One of the things I hate the most about being a compulsive overeater is the public nature of the condition.
When a person gains fifty pounds in six months, as I just have, it's pretty noticeable. People generally don't say anything when they see you gaining weight. They may whisper behind your back. And of course, if I were a celebrity (THANK GOD I'M NOT!) unflattering beach photos would be the talk of the town. But for the most part, people don't really say anything honest to someone when she's gaining wait. Nobody has ever said to me, for instance, "OMG! You're busting out of those jeans!" Nobody's ever said,"Keep eating that cake, Patty, you can sign up for the Diabetic Support Group next week."
No, people don't talk like that to compulsive eaters when we're getting fat -- possibly because most people eat compulsively at one time or another during their lives and because hardly anybody's ever at exactly the weight they want to be at. I was for about ten minutes one day. It was GLORIOUS. Did I ever look like a hottie! Someone even told me I was modelesque. Modelesque. Now that's a sweet sounding word to hear -- especially when you're pushing forty.
But let's face it, my modelesque moment is gone. I'm forty-four. And I'm fat! Seriously. I am SOOOOO fat, it's unbelievable to me. I was this fat before for awhile. But I haven't been anywhere near this fat in a decade. I'd forgotten what fat feels like. I'd been in denial of what fat feels like. It feels TERRIBLE. I hate fat. Hate it.
Here's the thing, though. Even though I know I'm really fat (Seriously, this much fat is a health risk), people won't agree with me that I'm fat. They tell me I look good (OK, so I admit, I photo shopped some recent photos a bit and it might not totally be their fault). But the fact is, people don't like to tell other people they look fat. I suppose that's fair enough. I mean, I can't really imagine myself going up to someone and saying, "Wow, you've really gained a hell of a lot of weight. You're enormous." You know, stuff like that, it just ISN'T NICE.
But here's the thing I hate the most: People won't tell you you're fat when you're fat. They tell you, you "look good!" They say, "I hadn't noticed." They say, "Oh, there's no way you've gained that much weight. The scale must be broken."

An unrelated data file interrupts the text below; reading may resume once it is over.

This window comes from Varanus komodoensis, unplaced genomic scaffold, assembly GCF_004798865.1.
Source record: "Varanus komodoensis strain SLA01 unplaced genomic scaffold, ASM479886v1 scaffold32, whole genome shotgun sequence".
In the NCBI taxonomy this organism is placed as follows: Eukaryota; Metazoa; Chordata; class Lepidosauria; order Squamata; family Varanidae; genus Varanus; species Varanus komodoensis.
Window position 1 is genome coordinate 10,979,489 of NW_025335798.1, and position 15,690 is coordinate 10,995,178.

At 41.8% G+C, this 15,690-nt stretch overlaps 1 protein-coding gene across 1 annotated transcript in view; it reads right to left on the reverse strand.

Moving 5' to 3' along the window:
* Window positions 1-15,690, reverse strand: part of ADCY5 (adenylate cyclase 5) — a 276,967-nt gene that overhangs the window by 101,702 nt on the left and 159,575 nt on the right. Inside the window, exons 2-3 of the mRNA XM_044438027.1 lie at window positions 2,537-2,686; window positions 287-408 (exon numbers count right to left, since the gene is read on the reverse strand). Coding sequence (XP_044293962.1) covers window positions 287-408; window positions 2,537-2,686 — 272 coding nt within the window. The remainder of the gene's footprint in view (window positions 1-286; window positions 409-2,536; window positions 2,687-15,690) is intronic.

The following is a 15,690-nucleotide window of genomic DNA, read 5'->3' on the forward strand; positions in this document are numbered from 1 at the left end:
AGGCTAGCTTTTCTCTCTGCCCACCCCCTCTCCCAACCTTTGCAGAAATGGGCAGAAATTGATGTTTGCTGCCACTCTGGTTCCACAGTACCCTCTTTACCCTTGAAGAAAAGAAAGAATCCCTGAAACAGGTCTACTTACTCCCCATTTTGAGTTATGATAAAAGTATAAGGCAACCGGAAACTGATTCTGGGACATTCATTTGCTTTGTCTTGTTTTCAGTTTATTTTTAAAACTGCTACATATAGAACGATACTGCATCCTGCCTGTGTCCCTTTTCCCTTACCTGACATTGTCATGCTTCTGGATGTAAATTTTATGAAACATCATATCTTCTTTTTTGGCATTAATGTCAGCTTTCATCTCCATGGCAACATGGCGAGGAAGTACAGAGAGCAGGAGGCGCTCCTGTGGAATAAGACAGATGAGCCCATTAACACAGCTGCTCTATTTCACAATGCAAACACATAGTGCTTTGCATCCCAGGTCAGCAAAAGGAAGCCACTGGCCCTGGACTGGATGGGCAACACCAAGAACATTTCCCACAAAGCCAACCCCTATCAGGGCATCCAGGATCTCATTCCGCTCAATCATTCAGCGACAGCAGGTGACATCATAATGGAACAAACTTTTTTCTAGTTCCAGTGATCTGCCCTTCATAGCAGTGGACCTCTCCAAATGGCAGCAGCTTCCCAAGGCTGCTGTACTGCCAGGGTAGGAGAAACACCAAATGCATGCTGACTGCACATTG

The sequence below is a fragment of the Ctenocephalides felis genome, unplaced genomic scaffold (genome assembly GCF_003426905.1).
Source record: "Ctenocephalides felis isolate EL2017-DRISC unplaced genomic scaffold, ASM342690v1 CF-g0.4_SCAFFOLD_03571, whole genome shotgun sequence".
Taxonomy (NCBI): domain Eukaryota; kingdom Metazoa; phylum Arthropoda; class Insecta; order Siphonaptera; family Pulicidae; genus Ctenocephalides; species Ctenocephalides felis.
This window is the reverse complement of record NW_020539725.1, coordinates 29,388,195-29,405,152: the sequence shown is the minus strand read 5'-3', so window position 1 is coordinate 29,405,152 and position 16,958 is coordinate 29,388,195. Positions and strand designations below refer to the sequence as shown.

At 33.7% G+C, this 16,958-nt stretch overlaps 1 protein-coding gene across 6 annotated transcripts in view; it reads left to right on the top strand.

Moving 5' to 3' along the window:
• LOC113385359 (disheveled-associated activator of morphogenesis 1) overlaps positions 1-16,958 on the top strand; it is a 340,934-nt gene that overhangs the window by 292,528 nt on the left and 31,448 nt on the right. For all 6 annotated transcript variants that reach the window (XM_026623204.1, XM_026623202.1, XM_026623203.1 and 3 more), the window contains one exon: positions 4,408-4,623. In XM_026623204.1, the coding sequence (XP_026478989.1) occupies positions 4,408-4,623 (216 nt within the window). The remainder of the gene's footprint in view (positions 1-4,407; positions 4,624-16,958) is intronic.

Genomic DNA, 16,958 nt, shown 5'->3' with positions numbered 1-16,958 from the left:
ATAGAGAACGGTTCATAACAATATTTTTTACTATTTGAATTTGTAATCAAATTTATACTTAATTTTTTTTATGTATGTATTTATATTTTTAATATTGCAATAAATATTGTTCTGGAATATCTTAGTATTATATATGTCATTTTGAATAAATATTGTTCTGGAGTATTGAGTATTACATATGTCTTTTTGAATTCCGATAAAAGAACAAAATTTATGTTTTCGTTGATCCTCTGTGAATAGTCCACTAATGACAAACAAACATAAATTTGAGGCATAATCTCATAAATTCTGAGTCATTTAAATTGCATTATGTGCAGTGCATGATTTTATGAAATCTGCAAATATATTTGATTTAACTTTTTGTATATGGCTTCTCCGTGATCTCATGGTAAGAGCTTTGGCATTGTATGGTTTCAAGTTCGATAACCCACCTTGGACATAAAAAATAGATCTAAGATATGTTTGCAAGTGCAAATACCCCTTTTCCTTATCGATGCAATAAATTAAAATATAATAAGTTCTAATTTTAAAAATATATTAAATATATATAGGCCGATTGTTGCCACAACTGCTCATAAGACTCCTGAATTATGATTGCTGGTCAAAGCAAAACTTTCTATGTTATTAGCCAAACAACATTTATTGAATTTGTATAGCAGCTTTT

But the moment I lose ten pounds, the comments begin -- and they won't end! Everybody and their seventy-nine closest friends and neighbors has SOMETHING to say about a person's weight loss. I hate it. I wish people would just shut up. I've been down this road before. I know what I have to do. It takes commitment. It takes support. It takes planning. It takes exercise. But really, it's not all that difficult once I've become miserable enough with the consequences of eating cookies. And I'm pretty miserable. So the weight will come off.
And the comments will start in about two weeks:
"You're looking so good!"
"You're doing a great job!"
"You're being so good!"
"You have so much willpower!"
This sort of nonsense. I hate it. I don't like hearing it. It bugs me. Why does it bug me? It bugs me because of the way in which people in our culture associate thinness with goodness and fatness with badness, I suppose. It bugs me because of the way in which people associate fatness with ugliness and thinness with prettiness.
It bugs me because I get irritable when I give up sugar. It bugs me because I feel watched. It bugs me because everybody tells me their tips on weight loss when I haven't asked for them. It bugs me because all of a sudden my personal medical business has become everybody in the world's business.
Compulsive overeating, like alcoholism and diabetes and lupus and muscular dystrophy and multiple sclerosis and cancer -- is a medical condition. It's an illness. I don't overeat because I am a weak person. And I don't lose weight and get fit because I'm a good person or a strong person or an admirable person.
It just is what it is.
And I'm grouchy!